Teachers struggle to teach in a way that captures kids’ attention. Young children have a naturally short attention span, but all children, regardless of age, seem to have a shorter attention span than they did twenty years ago before technology changed the way their brains process information. As such, classroom learning has also had to evolve to help children grasp concepts and remain engaged in subjects.
Over the last two decades, the increased use of computers and tablets, particularly in the classroom for instruction, has been met with some debate. Unintended negative effects on children’s attention spans as well as their cognitive function has become evident with screen-based learning. Research shows that screen time effectively captures children’s attention; however, it can have negative effects on young children’s physical, cognitive, and emotional development. Examples of negative physical effects are related to the sedentary nature of looking at a computer or tablet screen.
In young children, physical movement is important to both muscle and brain development. In addition, excessive screen time can result in a decrease in creative thinking and vocabulary development because the child has fewer opportunities for verbal interactions with other people. Children learn language best by talking to others. Passive language instruction on a screen is not processed as effectively by a child’s brain. Excessive screen time can also cause emotional problems including feelings of isolation and depression.
Balancing Technology and Classroom Curricula
Although computers and tablets have many educational benefits, their use must be balanced with other teaching methods that incorporate hands-on activities, verbal discussions, and problem-solving opportunities. So how can a teacher make a lesson engaging without relying on computers to capture children’s attention?
The best lessons are interactive and allow the students to be both creative and collaborative. One resource that can develop higher-order thinking skills, bridge the gap between technology and real-world learning, and greatly increase student engagement is to teach coding to students using actual robots that are developmentally appropriate for elementary age students, such as KIBO. Unlike many coding resources, this screen-free coding robot was created specifically for children ages 4-7. KIBO doesn’t require monitors or tablets, Children interact with the robot to create stories through coding that are as limitless as a child’s education. KIBO comes to life whatever coding sequence a young student puts together.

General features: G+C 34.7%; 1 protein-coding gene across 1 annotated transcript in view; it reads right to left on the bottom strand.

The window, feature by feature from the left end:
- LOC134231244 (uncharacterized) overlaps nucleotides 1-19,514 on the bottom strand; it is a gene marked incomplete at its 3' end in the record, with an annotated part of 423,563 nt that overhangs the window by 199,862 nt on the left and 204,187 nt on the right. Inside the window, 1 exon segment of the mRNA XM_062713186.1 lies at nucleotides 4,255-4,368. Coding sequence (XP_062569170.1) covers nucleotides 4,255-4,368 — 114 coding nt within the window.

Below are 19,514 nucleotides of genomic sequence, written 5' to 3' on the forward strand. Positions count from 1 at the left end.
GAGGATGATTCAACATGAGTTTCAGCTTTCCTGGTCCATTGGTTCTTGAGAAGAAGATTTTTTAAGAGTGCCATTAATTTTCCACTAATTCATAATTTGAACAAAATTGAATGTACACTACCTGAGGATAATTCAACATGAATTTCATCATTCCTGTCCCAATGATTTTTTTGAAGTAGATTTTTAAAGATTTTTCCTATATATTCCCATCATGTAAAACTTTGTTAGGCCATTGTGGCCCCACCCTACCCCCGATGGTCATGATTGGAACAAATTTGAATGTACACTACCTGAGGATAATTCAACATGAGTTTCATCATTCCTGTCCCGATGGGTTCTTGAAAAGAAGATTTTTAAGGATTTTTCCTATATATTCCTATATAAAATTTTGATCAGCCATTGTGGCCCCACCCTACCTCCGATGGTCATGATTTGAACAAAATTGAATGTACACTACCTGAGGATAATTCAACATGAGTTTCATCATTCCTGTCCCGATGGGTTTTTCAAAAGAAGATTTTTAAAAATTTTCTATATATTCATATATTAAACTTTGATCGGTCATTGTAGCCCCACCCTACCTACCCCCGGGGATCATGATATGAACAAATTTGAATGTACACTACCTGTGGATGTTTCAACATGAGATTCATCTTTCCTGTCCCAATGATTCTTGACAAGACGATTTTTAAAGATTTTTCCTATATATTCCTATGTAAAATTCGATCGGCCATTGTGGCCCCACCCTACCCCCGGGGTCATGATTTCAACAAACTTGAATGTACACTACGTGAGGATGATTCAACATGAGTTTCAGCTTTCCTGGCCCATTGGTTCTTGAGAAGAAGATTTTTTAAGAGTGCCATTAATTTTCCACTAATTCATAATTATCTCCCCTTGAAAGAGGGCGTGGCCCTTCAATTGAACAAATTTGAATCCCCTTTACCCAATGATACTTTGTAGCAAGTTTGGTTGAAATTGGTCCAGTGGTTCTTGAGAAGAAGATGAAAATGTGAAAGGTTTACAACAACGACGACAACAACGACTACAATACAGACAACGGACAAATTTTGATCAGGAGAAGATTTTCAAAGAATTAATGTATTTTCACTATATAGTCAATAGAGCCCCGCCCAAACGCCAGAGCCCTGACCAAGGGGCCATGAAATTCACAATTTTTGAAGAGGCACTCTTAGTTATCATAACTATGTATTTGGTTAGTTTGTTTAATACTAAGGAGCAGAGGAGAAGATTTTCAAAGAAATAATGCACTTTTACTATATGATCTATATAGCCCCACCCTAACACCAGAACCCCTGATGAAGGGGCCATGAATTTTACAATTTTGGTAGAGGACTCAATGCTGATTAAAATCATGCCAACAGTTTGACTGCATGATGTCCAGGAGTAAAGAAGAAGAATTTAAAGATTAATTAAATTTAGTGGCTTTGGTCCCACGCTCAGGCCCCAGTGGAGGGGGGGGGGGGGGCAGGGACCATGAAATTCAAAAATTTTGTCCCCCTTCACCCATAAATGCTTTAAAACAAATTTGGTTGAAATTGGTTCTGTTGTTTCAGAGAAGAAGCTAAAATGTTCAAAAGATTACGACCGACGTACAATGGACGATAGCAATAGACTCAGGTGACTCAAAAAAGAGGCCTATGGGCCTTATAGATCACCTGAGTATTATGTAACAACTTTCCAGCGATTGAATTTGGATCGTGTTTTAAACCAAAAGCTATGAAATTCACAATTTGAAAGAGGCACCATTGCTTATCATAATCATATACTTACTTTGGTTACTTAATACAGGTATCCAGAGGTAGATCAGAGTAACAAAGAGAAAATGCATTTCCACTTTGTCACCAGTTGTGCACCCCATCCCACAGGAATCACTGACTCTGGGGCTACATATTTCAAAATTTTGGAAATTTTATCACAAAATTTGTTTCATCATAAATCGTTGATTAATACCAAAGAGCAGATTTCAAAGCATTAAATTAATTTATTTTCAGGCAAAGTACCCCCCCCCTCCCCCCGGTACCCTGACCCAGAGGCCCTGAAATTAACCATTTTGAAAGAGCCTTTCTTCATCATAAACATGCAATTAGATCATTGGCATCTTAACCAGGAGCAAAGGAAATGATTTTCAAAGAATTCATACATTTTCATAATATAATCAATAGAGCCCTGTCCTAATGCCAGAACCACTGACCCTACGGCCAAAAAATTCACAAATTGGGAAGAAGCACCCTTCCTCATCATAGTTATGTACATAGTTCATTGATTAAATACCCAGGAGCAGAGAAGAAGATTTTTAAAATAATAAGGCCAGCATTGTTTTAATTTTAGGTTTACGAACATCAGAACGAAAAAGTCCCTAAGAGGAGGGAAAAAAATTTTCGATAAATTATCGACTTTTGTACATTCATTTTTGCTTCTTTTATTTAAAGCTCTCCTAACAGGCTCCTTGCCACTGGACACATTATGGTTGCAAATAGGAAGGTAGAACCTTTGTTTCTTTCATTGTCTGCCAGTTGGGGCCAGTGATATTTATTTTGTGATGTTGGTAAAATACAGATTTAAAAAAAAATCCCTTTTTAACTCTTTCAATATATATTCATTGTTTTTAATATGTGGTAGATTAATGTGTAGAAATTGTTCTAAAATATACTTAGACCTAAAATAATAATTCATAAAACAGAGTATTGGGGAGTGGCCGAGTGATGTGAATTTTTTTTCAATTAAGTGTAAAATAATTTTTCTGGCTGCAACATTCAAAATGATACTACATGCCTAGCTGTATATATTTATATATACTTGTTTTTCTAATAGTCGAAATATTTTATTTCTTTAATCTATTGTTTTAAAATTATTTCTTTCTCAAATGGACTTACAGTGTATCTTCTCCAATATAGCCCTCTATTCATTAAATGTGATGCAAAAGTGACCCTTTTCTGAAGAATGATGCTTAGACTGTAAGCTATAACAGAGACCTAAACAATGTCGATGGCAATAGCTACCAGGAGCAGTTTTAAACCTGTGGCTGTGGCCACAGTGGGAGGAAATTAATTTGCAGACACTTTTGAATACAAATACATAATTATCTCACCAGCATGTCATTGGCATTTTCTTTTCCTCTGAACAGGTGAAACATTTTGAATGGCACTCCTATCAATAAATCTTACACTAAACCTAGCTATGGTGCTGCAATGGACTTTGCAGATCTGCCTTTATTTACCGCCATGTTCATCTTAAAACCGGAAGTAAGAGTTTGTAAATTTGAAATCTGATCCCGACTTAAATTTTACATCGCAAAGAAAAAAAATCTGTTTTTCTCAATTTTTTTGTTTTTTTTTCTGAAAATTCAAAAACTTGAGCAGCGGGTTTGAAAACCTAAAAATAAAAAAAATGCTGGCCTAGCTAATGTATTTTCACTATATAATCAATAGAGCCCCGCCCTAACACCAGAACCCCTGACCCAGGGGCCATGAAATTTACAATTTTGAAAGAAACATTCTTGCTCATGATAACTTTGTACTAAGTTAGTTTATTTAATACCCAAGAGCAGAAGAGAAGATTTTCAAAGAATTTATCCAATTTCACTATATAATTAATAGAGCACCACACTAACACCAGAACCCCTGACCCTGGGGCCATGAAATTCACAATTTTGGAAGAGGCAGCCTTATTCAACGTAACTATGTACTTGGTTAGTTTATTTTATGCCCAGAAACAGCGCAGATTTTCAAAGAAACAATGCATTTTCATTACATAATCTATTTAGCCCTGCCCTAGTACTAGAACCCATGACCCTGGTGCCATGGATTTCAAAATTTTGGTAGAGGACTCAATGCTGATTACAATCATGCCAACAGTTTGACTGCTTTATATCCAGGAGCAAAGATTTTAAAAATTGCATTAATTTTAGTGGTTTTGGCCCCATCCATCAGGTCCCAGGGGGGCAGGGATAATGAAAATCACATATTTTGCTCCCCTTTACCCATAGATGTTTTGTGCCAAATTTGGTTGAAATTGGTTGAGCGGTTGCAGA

Critical Thinking & Independent Learning
Why are variety and open-ended tasks important to student learning?
- When students choose from a variety of choices, they are making decisions. Decision-making is a higher-order thinking skill that helps develop the prefrontal cortex of a young child’s brain.
- The coding process requires the child to place commands in a sequence for the coding of the robot. Sequencing is a critical pre-reading skill.
- Understanding what happens first, next, and after an event helps children develop skills in prediction and understanding cause and effect.
Higher-order thinking skills are a natural consequence of allowing children to learn how to code.
While some coding programs use graphic images and electronic screens, one study compared a robotic coding program presented in two formats- online, and hands-on. Although both formats taught students how to code, the students preferred and were more engaged with the tangible, hands-on robotic system. They reported that they enjoyed it more. Enjoyment and engagement may have been due to actively engaging the senses of touch in addition to the visual component of the activity. The more senses a young child uses to learn, the more likely it is that the concept will be transferred into long term memory.
The science behind learning indicates that when multiple senses are activated, multiple parts of the brain are engaged. Listening activates one part of the brain. Observation activates a different part. Children who watch, listen, discuss, touch, and talk about a concept are more likely to understand it and learn from the activity. The more senses are engaged, the less likely a child will be distracted.
In an age of heightened distraction due to the bombardment of information and media available online, providing hands-on robotic coding activities such as KIBO can help teachers keep students engaged while teaching high quality STEM concepts effectively.
Meet KIBO, a Screen-free Educational STEAM Robot
There are coding toys available designed to approach a precise issue: How do we teach young people about coding fundamentals while giving them a fertile environment for other aspects of their growth? Enter KIBO, a screen-less way to engage and learn. Using programmable wooden building blocks that can be placed and manipulated to create sequences that will direct a robot’s movements, it addresses a growing understanding of technology’s impact on childhood development and allowing us to rethink the amount of time children interface with computers.
KIBO, the learning robot designed specifically for kids, offers an inviting, engaging platform for young children to start their journey into creating with code in a fun and creative way. KIBO’s block-based coding language gives children control over the robot’s movements, sounds, and sensors, allowing them to express their imaginations with code. The KIBO curriculum for educators also teaches children to tell stories, create characters, and explore the world around them through code. KIBO is the number one choice in screen-free coding for kids – trusted by more parents and schools to introduce today’s youth to the wonders of technology and robotics.